While the Record had less edge grip than center grip, the Corsa Race has more edge grip than center grip. We attribute this to the puncture belt that is a bit smaller than the tread. The edge of the tire is more flexible as there is no puncture belt along that part of the tire, and the result is more grip.

Wolfpack Road Race The previous tires were all single compound tires, but as you can see, our grip tests quickly show which tires come with a true multi-compound. The Center grip of the Wolfpack Road Race isn't all that good, but it's the best gripping tire when it comes to edge grip.

The combined grip of the Road Race is the same as the GP 5000, but there is a big difference in how you'll experience this grip. It's good to know the multi-compound works, and if you've experienced a lack of grip in a straight line with this tire, it makes sense.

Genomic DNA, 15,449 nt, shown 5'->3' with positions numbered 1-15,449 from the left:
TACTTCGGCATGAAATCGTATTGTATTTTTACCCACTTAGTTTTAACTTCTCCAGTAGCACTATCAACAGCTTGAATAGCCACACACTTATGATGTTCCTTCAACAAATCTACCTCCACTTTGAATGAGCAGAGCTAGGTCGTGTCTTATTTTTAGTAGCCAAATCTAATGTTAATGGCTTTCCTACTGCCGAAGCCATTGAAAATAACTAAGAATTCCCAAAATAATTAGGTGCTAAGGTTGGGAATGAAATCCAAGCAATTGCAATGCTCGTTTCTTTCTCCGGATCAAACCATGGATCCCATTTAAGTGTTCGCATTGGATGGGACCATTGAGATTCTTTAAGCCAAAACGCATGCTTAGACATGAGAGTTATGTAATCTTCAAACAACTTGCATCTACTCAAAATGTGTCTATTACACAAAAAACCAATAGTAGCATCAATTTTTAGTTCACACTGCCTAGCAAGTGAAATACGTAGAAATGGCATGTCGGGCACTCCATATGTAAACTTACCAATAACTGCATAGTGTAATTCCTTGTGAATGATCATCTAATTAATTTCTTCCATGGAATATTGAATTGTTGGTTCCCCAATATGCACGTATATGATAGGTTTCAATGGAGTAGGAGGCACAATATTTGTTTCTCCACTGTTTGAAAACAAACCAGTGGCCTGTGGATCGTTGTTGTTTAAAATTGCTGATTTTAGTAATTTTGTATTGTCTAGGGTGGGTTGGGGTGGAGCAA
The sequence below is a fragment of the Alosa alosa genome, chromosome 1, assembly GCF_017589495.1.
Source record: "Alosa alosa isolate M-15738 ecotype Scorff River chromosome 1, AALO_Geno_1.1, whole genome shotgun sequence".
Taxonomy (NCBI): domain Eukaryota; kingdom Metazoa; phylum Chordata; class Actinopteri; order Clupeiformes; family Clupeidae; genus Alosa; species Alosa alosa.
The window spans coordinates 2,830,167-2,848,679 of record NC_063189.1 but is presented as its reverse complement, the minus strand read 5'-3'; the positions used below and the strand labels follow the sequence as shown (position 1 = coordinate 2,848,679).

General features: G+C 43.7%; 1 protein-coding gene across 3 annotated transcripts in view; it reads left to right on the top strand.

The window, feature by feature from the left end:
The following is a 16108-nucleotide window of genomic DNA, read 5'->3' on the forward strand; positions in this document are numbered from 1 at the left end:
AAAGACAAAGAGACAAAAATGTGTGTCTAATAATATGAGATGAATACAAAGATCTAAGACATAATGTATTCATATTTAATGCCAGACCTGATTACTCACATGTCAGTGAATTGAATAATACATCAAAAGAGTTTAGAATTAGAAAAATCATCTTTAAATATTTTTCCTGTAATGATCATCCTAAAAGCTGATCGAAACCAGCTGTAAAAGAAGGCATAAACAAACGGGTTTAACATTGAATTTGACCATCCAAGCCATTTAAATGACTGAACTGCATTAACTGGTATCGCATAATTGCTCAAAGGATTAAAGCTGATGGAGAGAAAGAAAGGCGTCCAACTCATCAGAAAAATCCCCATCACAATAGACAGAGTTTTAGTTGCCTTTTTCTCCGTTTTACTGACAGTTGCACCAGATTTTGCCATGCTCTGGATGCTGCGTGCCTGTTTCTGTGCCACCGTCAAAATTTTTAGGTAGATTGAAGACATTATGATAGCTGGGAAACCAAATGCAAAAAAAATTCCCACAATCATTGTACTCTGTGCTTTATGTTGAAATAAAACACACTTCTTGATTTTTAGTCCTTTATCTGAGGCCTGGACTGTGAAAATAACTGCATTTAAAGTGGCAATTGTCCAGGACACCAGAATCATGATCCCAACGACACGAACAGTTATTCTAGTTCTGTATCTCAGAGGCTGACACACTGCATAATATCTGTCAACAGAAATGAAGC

Schwalbe Pro One TT TLE The Pro One TT is the worst gripping tire out of the 40 tires we've tested up to now. It comes with quite a thin tread, no anti-puncture belt, and a compound that is mainly optimized for low rolling resistance. The casing is a classic 127 TPI nylon casing, and it seems it isn't flexible enough.

The results of the Pro One TT suggest that a thin tread is only beneficial to the ultimate grip if the casing is more flexible than the compound. With a casing that isn't flexible enough, a thicker tread will be more flexible as thicker layers of rubber will better deform around the road imperfections.

Schwalbe Pro One TLE The Pro One TLE is also clearly a multi-compound tire, but its grip distribution isn't as extreme as the Wolfpack Road Race. We suspect the center compound is very close to the compound used on the Pro One TT, although it does grip a bit better even though it comes with a puncture belt under the tread.